08 September 2009

Post Melendez-Diaz Changes in Virginia Law

Things seem to have settled down in Virginia post-Melendez-Diaz.

Last week, in Grant v. Commonwealth, the Virginia Court of Appeals decided that, while the information in a DUI breathalizer certificate is non-testimonial, the fact that Virginia law requires attestation on the certificate means that the certificate cannot be introduced if the person who did the attestation is not present in court. Since the LEO who did the test is usually present this doesn't really cramp much in our local courts.

Prior to that, the General Assembly had a special session and passed alterations on all sorts of laws in order to make them come into compliance. Consequently, here's my understanding of what has to happen for certificates to be admissable without the person who did the test.
1) 28 Days - or more - Prior to Trial: A copy of the certificate, along with an explanation of Defendant's right to object and require presence of the person who performed the test to be present in court, must be sent both to Defendant (or counsel) and the Clerk.

2) 14 Days after Certificate Delivered: Defendant's right to have tester present is waived if Commonwealth not notified prior to this date.

3) Prior to Trial: Defendant must raise any claims not to have received timely notice from the Commonwealth prior to trial. The Commonwealth's proof of provision shall be prima facie evidence that it was delivered on that date.

4) If the Trial Court finds that notice was not timely given or that the Commonwealth, after exercising due diligence, cannot have the tester in court on the trial date, shall continue the case.

5) Continuances: Up to 90 days "if the accused has been held continuously in custody." Up to 120 days "if the accused has not been held continuously in custody." No continuance pursuant to this section shall count against Virginia's speedy trial statute.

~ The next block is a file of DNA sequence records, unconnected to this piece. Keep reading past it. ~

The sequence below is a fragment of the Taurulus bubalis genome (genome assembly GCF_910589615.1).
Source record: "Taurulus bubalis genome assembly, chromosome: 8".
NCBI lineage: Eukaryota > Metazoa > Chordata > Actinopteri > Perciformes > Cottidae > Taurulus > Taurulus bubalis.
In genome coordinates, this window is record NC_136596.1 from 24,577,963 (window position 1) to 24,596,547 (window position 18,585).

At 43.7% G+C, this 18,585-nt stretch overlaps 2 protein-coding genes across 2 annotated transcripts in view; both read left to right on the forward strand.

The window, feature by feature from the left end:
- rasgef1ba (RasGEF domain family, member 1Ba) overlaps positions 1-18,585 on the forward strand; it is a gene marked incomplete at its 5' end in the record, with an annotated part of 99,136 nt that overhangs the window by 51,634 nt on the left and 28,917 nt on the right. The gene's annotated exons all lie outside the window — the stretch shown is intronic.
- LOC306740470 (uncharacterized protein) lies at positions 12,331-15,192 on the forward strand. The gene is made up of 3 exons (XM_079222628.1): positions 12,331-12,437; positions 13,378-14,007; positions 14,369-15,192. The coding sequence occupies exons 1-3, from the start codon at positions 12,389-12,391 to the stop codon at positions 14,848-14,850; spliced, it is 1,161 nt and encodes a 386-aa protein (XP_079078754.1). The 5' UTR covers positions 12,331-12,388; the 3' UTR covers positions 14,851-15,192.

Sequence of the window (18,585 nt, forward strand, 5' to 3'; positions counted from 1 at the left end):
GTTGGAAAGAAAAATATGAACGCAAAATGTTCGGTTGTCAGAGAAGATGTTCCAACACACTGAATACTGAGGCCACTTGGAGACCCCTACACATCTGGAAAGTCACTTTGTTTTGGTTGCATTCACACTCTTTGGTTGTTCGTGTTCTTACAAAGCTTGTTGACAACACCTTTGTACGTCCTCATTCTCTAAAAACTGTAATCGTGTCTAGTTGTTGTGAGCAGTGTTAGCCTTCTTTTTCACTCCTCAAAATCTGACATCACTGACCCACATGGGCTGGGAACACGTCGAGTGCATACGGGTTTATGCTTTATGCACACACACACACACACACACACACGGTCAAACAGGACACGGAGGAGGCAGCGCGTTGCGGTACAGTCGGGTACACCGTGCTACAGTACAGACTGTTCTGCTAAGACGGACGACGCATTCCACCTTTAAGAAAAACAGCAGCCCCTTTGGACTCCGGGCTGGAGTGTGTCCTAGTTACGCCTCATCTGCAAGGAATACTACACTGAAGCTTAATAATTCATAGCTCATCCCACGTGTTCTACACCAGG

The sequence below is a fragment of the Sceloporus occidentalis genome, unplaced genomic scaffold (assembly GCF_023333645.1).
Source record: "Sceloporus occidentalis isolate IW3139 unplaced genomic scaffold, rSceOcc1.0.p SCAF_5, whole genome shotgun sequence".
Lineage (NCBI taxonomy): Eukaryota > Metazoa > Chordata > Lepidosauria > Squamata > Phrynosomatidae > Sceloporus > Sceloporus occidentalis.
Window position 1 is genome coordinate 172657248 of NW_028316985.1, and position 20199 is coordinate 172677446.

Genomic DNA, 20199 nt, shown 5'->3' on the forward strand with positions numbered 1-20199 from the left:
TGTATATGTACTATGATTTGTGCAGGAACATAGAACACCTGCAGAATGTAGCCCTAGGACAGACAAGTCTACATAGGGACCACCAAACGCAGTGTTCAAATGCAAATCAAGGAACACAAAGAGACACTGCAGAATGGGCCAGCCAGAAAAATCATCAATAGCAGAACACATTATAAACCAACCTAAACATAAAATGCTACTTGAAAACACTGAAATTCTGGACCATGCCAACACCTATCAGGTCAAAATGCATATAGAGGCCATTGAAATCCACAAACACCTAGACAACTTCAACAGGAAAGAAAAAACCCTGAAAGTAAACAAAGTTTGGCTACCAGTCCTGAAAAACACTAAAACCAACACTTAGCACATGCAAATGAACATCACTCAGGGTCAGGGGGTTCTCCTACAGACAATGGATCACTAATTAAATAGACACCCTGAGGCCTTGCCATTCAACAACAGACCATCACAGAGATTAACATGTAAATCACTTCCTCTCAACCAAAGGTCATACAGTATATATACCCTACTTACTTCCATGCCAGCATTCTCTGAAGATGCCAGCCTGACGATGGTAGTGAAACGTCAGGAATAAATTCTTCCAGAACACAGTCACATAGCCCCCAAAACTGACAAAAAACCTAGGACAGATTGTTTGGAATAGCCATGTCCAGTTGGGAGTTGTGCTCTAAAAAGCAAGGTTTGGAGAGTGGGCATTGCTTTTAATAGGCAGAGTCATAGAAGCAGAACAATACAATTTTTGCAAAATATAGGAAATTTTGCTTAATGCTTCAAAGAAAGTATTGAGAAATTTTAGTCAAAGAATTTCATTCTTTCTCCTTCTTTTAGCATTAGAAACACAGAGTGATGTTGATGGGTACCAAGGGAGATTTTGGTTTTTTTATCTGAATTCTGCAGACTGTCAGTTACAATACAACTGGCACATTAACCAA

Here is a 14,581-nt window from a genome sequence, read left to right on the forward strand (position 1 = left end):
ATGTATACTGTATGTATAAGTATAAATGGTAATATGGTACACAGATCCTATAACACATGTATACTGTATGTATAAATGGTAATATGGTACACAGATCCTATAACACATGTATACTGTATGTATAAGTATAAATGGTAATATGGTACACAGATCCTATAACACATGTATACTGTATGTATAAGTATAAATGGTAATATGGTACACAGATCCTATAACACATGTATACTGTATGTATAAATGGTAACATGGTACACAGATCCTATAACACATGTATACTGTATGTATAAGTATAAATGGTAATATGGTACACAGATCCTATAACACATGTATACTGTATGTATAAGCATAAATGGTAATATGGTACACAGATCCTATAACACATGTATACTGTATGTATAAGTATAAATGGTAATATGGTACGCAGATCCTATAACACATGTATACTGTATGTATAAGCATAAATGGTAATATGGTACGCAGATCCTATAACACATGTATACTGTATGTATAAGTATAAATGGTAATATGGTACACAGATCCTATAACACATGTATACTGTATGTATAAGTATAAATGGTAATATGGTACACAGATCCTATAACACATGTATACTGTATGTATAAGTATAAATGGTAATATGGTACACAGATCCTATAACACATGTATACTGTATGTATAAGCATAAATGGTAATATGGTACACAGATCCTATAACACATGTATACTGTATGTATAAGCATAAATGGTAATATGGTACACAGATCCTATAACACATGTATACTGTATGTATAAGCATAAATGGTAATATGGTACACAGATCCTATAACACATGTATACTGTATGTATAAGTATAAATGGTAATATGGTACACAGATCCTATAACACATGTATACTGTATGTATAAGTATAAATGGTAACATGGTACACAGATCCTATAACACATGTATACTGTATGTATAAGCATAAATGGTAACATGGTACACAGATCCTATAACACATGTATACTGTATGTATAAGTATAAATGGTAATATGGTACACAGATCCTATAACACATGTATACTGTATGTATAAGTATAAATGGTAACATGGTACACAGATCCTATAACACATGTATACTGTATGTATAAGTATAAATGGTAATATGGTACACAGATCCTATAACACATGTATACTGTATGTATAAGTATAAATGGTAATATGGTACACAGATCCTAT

6) Preliminary Hearings: None of this is required to use a certificate in a preliminary hearing.

1: The 14 day window. In most cases this won't make a difference and it will probably cut down on defendants filing for the tester's appearance when there is no actual issue. However, this is going to be hard fought in some serious cases. Imagine a murder trial wherein the Commonwealth notifies defense counsel of several certificates the day after counsel is appointed as part of a couple thousand pages of discovery. Defense counsel, who has a full trial schedule, doesn't read all the the discovery until it was too late. 6 months later, but several months pretrial, defense counsel finds an issue which requires the tester to be in court.

2: Exactly what proof does the Commonwealth have to provide that it delivered the certificate in a timely manner? Maybe we should all start faxing things so there is proof of receipt. I suspect that the date the Clerk received his copy shall be the generally accepted date.

3: The "has been held continuously in custody" language is unfortunate. If someone was in custody for three days 6 months ago (when first arrested) that would seem to fulfill this language even if Defendant is free on bond when the case is continued. This would seem to set things up for problems with the speedy trial arguments. If someone "has been held continuously in custody" but is not now in custody and the case is continued for 180 days will only the first 90 be exempt from the speedy trial statute?

Predictions: Most of the fuss which arose after Melendez-Diaz has died down. I think that, except as game playing, this will all fade. In fact, defense counsel under the old system could have required testers to have been in court, but they didn't because most of the time they wouldn't have gained anything. However, I hope to see tweaking of the 14 day limit and clarification of the "has been held continuously in custody" language.

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